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June 06, 2005

Nixonites Lecture Us on Ethics

Perhaps the most bizarre thing I've seen in months: G. Gordon Liddy and Charles Colson lecturing us on ethics. Martin Schram reports:

Newsday.com: Nixon's henchmen lecture us on ethics: History's latest con happened right before our eyes Tuesday night.... [T]hose faces that just popped up in the looking-glass/screen were all the president's men, once in power and then in disgrace, more than three decades ago. Richard Nixon's ex-convicts - who did jail time for their crimes against democracy and then profited from their crimes by writing books and becoming celebrities - had returned to work one more con. Nixon's former senior White House assistant, Charles Colson, and the Nixon team's burglar-in-chief, G. Gordon Liddy, worked the cable news circuit, expressing moral indignation that the FBI's former deputy director, W. Mark Felt, was Deep Throat. He was the source who had blown their cover by feeding facts to the Washington Post's Bob Woodward - truths that helped land many in jail and drove Nixon from office.

'I was shocked because I worked with him closely,' Colson said on MSNBC. 'And you would think the deputy director of the Federal Bureau of Investigation, you could talk to with the same confidence you could talk to a priest.' Then on CNN: 'I was shocked, because ... I talked to him often and trusted him with very sensitive materials. So did the president. To think that he was out going around in back alleys at night looking for flowerpots, passing information to someone, it's . . . not the image of the professional FBI that you would expect.'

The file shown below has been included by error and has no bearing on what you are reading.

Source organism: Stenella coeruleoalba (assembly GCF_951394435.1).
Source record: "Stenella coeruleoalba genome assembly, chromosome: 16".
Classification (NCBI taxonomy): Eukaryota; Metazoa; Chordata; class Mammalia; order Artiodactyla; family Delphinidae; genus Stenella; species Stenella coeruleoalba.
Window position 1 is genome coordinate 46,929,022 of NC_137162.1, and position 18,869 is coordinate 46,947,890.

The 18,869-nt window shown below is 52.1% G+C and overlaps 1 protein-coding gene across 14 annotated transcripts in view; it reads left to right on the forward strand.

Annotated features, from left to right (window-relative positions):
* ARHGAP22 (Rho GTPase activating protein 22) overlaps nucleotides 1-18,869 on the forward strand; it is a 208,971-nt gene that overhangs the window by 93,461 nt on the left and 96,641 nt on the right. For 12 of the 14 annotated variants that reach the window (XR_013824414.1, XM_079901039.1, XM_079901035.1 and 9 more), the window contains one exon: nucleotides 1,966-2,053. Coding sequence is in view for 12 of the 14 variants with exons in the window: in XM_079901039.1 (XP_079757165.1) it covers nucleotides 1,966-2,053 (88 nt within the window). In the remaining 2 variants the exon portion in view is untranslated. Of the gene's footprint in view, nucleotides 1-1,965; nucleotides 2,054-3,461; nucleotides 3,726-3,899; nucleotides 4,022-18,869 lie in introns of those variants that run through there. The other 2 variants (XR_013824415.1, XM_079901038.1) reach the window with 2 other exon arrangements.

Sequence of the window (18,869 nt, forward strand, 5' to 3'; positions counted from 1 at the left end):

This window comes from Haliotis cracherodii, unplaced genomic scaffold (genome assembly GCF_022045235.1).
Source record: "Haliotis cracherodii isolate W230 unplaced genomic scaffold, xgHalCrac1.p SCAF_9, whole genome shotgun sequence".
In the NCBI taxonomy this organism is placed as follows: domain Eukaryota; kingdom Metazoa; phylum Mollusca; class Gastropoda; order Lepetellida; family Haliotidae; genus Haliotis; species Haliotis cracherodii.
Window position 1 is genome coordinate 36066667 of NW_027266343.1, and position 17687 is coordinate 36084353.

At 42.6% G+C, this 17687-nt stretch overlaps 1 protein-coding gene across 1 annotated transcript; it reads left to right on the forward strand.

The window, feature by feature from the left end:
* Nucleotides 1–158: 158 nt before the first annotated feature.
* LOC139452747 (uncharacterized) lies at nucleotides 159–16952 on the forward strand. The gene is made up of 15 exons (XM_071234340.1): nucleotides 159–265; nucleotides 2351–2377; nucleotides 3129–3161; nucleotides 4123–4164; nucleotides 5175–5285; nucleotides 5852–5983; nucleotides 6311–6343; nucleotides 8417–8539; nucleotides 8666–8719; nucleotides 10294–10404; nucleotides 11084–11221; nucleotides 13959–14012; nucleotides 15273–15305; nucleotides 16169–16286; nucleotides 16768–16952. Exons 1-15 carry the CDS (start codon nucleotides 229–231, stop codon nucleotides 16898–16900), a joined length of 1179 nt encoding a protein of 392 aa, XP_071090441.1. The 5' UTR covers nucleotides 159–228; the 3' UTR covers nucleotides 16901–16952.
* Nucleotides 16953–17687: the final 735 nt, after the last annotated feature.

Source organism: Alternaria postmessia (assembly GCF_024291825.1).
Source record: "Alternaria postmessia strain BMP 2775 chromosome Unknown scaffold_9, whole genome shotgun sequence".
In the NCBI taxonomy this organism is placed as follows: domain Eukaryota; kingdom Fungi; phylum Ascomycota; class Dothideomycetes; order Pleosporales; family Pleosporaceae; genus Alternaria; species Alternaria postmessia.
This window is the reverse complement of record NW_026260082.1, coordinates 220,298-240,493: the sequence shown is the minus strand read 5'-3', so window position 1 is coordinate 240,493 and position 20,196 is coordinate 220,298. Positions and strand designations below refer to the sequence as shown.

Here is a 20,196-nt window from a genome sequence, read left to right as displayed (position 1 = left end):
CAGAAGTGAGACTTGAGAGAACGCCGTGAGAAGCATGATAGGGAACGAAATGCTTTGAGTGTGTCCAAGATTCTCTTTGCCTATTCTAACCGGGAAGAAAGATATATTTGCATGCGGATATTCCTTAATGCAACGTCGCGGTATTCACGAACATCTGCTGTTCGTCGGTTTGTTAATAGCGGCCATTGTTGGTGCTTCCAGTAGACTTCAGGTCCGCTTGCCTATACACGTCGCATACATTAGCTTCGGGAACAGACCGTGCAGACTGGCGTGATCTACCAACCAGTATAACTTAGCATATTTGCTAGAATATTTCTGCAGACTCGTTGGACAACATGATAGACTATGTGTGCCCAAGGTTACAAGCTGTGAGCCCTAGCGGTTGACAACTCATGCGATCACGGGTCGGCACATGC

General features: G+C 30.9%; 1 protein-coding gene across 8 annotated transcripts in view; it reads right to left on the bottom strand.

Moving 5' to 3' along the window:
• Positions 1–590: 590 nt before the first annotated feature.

Ah, image. Conjure Colson, with Nixon and others in the Oval Office, as Nixon orders a burglary at the Brookings Institution, a Washington think tank. Meanwhile on CNN, Liddy tells Paula Zahn: 'I view him [Felt] as someone who violated the ethics of the law enforcement profession.' Then, back on MSNBC, Liddy brags that not only had he plotted the burglary of the Democratic Party's Watergate offices but, 'I planned the Brookings break-in.' It wasn't done, Liddy said - 'too expensive.'...

Lost in the wailings of Nixon's men is the one thing Americans need to know to understand Felt's dilemma. Felt couldn't go to his boss... an unqualified Nixon loyalist - L.Patrick Gray III, who proved his worth by destroying documents and slipping others to officials running the White House cover-up. Felt couldn't go to the attorney general... a Nixon loyalist not trusted by many FBI hands... the Senate Watergate Committee didn't exist yet. Felt certainly couldn't go to Nixon.... So he helped his young reporter friend, Bob Woodward.

And, three decades later, these Nixon criminals popped up on our looking-glass/screens, doing their shtick. They wailed like pro wrestlers pounding the mat in feigned pain....

Posted by DeLong at June 6, 2005 08:47 PM